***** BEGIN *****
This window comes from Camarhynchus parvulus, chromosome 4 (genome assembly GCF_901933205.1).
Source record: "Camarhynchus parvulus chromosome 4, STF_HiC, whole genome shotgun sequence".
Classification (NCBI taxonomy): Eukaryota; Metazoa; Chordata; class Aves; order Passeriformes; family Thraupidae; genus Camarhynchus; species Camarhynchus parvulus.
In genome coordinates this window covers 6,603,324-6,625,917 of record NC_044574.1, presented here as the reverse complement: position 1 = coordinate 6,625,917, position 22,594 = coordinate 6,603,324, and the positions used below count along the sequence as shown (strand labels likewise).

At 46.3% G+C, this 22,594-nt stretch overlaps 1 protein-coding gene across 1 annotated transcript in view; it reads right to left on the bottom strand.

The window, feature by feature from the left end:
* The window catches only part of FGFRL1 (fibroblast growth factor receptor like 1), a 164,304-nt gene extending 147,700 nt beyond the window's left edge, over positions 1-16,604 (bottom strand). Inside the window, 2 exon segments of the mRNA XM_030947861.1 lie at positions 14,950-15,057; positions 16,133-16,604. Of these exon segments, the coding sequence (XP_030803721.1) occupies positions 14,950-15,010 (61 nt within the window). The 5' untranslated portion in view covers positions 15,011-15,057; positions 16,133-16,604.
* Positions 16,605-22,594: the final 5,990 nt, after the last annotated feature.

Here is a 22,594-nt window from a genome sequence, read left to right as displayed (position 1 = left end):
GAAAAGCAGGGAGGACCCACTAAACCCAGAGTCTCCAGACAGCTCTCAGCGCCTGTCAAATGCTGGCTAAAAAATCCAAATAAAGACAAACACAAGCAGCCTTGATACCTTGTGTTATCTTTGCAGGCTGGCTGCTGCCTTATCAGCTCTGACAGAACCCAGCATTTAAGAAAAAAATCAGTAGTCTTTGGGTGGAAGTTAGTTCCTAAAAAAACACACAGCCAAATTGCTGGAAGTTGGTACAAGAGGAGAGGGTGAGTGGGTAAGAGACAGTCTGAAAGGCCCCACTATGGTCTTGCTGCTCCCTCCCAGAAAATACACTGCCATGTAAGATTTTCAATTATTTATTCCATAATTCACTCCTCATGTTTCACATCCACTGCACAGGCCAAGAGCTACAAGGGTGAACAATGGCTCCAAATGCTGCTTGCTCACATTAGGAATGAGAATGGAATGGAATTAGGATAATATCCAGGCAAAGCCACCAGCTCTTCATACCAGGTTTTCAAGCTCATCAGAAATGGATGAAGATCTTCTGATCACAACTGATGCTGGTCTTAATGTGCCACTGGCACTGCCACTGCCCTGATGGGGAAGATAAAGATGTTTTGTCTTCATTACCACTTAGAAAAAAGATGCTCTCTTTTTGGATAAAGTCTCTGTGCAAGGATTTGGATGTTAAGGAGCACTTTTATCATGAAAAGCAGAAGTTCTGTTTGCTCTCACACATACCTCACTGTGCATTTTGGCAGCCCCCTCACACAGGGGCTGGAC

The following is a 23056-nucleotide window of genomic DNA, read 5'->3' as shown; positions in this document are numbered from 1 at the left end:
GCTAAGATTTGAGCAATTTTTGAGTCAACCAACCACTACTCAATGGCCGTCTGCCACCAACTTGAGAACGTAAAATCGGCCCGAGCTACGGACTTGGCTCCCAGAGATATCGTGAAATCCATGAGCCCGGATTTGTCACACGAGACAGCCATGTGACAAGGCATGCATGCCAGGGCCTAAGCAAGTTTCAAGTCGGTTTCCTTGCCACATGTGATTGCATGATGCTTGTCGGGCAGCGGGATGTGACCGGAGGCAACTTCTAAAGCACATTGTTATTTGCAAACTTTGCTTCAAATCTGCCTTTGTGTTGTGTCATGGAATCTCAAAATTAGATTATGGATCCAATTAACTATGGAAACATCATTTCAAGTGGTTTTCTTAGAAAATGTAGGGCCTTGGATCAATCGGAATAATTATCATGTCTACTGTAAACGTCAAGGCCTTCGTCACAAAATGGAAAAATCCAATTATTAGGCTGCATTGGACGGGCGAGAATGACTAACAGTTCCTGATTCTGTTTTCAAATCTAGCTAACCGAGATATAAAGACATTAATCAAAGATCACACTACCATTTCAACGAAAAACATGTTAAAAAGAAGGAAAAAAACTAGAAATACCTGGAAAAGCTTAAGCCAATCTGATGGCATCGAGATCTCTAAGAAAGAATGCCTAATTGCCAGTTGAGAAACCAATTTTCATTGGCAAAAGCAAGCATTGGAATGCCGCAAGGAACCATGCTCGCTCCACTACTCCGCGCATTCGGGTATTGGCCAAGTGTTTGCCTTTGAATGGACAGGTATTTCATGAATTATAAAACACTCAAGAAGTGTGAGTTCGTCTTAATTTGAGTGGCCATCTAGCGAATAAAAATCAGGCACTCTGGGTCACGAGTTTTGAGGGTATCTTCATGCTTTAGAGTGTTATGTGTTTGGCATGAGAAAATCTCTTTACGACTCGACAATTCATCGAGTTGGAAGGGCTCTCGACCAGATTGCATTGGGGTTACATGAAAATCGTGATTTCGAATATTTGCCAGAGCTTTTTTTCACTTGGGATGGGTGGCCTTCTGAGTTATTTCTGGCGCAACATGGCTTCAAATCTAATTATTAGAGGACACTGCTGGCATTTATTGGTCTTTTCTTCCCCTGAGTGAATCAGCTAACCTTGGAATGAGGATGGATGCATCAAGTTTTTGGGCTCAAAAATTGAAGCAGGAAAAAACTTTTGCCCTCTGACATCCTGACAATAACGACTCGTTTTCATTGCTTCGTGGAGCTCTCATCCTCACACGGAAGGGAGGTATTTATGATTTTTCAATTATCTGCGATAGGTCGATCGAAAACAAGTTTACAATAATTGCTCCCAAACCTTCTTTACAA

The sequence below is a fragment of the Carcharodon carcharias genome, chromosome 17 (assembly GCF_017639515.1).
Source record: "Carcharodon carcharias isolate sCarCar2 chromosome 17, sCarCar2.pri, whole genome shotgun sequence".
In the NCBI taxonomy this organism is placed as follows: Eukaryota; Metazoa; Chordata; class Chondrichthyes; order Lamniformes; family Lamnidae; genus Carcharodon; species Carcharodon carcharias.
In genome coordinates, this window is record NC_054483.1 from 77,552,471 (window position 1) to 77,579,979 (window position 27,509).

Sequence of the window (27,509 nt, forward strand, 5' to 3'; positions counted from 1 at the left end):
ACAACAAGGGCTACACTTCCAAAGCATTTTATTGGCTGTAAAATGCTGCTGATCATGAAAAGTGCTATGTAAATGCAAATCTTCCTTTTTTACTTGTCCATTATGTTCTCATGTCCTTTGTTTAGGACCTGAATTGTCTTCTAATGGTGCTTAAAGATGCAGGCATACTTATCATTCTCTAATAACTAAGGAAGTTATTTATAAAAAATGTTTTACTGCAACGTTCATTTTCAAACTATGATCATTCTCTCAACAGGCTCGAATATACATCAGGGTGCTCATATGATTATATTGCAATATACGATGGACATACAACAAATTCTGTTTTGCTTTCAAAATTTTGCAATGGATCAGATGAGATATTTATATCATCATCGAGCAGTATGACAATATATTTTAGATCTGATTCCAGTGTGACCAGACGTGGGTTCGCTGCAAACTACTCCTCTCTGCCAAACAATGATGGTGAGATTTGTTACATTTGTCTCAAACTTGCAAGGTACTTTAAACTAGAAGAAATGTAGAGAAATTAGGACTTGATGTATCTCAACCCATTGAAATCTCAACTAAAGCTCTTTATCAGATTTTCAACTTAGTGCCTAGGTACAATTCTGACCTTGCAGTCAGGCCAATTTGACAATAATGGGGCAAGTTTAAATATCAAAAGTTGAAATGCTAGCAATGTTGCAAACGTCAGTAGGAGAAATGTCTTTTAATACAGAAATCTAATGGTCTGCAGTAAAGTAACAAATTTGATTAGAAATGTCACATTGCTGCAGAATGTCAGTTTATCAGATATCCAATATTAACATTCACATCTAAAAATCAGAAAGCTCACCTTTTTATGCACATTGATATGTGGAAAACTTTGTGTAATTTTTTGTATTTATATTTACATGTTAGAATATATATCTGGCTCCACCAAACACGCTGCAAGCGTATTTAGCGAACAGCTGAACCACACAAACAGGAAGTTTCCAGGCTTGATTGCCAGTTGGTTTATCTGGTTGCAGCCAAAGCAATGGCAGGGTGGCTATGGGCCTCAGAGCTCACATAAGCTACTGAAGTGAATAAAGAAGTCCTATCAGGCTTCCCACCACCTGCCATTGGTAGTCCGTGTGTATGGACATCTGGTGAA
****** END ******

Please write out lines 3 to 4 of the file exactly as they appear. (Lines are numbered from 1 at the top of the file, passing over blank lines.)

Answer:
Classification (NCBI taxonomy): Eukaryota; Metazoa; Chordata; class Aves; order Passeriformes; family Thraupidae; genus Camarhynchus; species Camarhynchus parvulus.
In genome coordinates this window covers 6,603,324-6,625,917 of record NC_044574.1, presented here as the reverse complement: position 1 = coordinate 6,625,917, position 22,594 = coordinate 6,603,324, and the positions used below count along the sequence as shown (strand labels likewise).